IMHO, but then again, IANAL so who knows...
"We respect trademarks...
"...and other people's intellectual property"
I'm sorry, is this another Microsoft that we've not previously heard of...???
What about the real Bing?
The model railway company founded in Germany who invented OO.
Are you serious? That is just too obscure...
Besides Bing is more famous for perfecting the "Nuremberg Style" of manufacturing toys than introducing the 00 gauge which became British Standard.
If a company has been using a name for a period of time, do they not have copyright even of it isn't registered.
I beleive that makes it an unregistered Trademark.
Come on. What's with the serious examination of the merits of the case? This is worthwhile just for the publicity -- to both companies, actually. How many of you had heard of Bing! before? They get covered and only have to pay a lawyer to file some papers.
I remember Bing...
... when it was a manufacturer of fizzy drinks in the 1950s/60s when I was a youngster in south-east Kent.
Now if they'd kept going until now, they could have made some money out of Microsoft for stealing the froth!
(Having just Googled before posting, it seems that other people have already had this idea! http://ezinearticles.com/?Was--A-Fizzy-Drink-The-Inspiration-For-Microsofts-New-Search-Engine?&id=2667740 )
The Real Victim
It's obvious where Microsoft stole the name "Bing" from. So the people who make the HBO series "The Sopranos" should be the ones to sue Microsoft.
Sounds like a particularly Missouri-esque tack on the suit...
...and if it wasn't for the wonky concept that seems to be underlying the suit, now, I might've thought it would make for an interesting lawsuit.
I don't like Microsoft - frankly, I rank 'em with Scientology and ... let's say, some other things in that general area ... when it comes to presuppositions of intellectual climate. Trying to pin evil intention or "evil motive" in a court of law, though? That's just funny.
On the other hand - if there are any other hands left, in this case - I'd like to think that Bing! Information Design would have some rights to litigate about, in regards to "prior art" and so-on - nothing to say of accusing the USPTO of favoritism, if they could find a justifiable case for that. Keeping it simple, though, I wish the lawyers would've kept it simpler, for this lawsuit, without the dramatic parlor tricks (as related in this fine upstanding article from The Reg)
Disclaimer, granted: I'm not a legal expert about trademark law. Like, duuuuuuh...
You can have registered names, even identical ones, so long as they have nothing in common.
I could set up Cisco hamburgers and there is little they could do about it. So long as my mark looks nothing like theirs.
UK Trade Marks
see here for Info http://www.ipo.gov.uk/types/tm/t-formsfees.htm costs £200 to regester a trade mark in the Uk and I don't see it being all that more expensive in the USA.
US trade mark fees
See here http://www.uspto.gov/web/offices/ac/qs/ope/fee2009september15.htm more expensive than UK but not outrageously so.These would have been even cheaper several years ago.
Fail cos one does not do thing like this in business.
Typical Large Corp. Action
Not unexpected from MS, steam-roll over the little guy because you want to do whatever you please.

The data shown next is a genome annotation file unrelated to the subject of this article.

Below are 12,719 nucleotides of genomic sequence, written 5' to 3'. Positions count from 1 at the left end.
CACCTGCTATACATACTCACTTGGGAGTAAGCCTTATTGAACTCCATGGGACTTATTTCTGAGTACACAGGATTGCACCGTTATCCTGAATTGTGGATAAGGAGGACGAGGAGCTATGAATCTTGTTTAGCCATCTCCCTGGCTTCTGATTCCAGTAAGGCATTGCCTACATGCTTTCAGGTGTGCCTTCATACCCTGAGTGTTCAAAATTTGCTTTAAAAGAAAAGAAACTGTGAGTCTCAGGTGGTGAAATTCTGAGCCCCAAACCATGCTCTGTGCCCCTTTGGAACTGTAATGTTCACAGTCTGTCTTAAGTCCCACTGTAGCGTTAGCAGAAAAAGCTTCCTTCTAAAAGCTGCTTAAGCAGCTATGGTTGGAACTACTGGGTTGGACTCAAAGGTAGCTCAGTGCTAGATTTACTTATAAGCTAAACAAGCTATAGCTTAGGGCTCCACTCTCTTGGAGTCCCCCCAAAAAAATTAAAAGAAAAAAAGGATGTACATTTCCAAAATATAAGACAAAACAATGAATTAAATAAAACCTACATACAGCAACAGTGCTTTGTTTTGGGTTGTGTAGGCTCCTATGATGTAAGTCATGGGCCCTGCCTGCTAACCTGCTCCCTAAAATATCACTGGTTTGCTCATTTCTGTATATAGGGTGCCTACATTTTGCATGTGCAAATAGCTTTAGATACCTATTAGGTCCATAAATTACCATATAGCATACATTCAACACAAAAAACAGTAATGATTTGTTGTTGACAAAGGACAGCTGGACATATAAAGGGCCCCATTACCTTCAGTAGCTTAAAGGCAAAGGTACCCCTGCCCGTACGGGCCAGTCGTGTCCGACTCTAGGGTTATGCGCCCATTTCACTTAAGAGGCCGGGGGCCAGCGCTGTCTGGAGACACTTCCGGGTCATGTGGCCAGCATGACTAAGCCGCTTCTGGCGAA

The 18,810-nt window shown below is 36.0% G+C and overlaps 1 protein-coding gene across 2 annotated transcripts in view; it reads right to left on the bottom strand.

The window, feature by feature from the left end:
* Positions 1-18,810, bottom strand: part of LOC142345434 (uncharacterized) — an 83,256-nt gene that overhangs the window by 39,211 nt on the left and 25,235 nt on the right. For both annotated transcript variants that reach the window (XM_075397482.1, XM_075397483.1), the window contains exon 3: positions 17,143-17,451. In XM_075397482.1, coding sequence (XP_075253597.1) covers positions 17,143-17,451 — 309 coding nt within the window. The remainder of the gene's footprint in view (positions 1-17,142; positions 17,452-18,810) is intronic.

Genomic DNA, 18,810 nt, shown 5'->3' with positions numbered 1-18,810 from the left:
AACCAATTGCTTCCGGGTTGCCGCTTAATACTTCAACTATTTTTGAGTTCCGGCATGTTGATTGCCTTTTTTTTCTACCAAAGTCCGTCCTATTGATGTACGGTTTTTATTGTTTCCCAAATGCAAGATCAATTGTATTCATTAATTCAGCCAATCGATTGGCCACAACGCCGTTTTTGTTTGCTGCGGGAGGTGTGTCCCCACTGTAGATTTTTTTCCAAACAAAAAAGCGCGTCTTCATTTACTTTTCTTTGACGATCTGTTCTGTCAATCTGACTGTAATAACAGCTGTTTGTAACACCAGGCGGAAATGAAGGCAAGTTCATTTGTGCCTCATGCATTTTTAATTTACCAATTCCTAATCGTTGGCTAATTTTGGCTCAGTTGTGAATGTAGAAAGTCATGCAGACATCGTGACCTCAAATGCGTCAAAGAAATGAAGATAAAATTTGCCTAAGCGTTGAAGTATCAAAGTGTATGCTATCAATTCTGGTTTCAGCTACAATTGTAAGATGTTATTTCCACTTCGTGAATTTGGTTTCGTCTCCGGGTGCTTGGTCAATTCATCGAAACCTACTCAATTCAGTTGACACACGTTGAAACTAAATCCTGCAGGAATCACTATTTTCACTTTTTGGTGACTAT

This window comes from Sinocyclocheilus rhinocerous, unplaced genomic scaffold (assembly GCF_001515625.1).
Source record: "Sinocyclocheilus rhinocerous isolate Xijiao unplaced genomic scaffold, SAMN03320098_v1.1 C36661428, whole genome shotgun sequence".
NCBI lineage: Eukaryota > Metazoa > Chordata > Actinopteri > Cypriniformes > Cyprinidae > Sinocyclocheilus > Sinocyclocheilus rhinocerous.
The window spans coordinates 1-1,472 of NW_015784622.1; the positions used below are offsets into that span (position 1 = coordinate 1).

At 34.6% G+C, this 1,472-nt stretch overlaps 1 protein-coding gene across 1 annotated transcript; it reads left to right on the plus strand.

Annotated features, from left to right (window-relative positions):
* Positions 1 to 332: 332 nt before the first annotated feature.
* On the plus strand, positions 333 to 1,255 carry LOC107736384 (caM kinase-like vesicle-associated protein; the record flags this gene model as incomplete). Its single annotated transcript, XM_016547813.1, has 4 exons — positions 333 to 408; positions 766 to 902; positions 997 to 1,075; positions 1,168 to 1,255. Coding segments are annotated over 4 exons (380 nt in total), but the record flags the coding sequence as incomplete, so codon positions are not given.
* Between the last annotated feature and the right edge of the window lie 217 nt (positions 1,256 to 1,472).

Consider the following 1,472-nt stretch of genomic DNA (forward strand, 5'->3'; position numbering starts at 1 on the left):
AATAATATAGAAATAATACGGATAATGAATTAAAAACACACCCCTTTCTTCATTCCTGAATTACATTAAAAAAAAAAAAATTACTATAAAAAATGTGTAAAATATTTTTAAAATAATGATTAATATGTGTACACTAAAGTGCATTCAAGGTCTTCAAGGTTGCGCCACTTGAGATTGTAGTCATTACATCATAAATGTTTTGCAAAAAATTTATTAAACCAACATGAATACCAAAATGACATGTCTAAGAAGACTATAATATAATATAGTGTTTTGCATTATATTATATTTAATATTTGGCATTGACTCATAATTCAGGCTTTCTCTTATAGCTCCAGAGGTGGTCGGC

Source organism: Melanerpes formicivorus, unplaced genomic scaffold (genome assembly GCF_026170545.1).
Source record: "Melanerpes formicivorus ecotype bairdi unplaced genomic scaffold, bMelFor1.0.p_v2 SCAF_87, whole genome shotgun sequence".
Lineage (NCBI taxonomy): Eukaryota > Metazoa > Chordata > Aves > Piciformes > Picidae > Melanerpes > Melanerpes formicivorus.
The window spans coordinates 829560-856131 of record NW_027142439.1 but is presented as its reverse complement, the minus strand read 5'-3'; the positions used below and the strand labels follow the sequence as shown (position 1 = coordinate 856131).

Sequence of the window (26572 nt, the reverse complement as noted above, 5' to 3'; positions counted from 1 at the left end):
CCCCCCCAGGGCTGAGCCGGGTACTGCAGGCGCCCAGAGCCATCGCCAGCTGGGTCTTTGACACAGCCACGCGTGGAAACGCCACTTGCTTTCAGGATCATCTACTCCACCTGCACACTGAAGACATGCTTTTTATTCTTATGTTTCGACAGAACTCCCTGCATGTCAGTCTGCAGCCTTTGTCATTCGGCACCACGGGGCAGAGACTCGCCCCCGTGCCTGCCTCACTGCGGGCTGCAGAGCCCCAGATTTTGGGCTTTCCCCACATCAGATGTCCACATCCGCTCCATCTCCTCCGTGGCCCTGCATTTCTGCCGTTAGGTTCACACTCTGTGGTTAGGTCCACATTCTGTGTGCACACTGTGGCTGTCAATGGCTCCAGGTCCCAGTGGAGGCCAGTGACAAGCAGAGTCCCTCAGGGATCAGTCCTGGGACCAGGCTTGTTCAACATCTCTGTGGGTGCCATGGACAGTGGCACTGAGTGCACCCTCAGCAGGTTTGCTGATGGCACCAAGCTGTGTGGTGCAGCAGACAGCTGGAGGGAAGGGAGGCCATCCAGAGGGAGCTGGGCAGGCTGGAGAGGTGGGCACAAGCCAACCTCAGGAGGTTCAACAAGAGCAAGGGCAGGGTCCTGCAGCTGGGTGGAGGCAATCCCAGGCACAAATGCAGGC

Of course MS didn't try to milk the word for any prior value, they just totally ignored the fact that someone else was using it as a trademark even if they foolishly did so without registering it.
Because of this latter factor, if the solution isn't for MS to concede rights to it, then neither should be allowed to use it as a trademark.
Has no-one thought to ask...
...how two companies came to think Bing was a good name for anything? (Except possibly a clown).
This lawsuit cannot be taken seriously
I sympathise with the plaintiff. I tend to side with the underdog. This is a small company in a dispute with a big company.
But this lawsuit can't be taken seriously. It's only become newsworthy because the anti-MS networks carry stories like this so effectively.
Spot the difference:
“Bing Information Design”
Of course, nobody would confuse a search engine called "Bing" with a small design company called "Bing Information Design". If this small company wanted to use the name "Bing" they could have trademarked that, but of course they did not. I notice that their portfolio includes web apps powered by Microsoft Virtual Earth, a service provided for free by MS, so they’re actually getting a pretty good deal from the company they’re suing. There are some good artists working at Bing Information Design, in fact some of their illustrations look intriguingly like Google recent logo designs.
I wonder who is sponsoring the plaintiff, or bankrolling the lawsuit -- the men in black from Google/Apple, perhaps? It's great PR for the small company, and great negative marketing for Microsoft's competitors. But this is type of gratuitous opportunistic law suit gives the legal system a bad name.
Registration of trademarks
You don't have to register a trademark for it to count (thus the need for the 'R' symbol and the 'TM' symbols), in the UK at least.
Bing - Bong
Nope: Bing - Wrong
If the graphics the Bing company do are any good...
they should have been able - over a nine year period - to have come up with the thousand bucks or so to register their name with the USPTO.
Join in a Mexican Ice Cream chain on the lawsuits. It's called Bing as well!
Microsoft donuts anyone?
I'll make Microsoft donuts !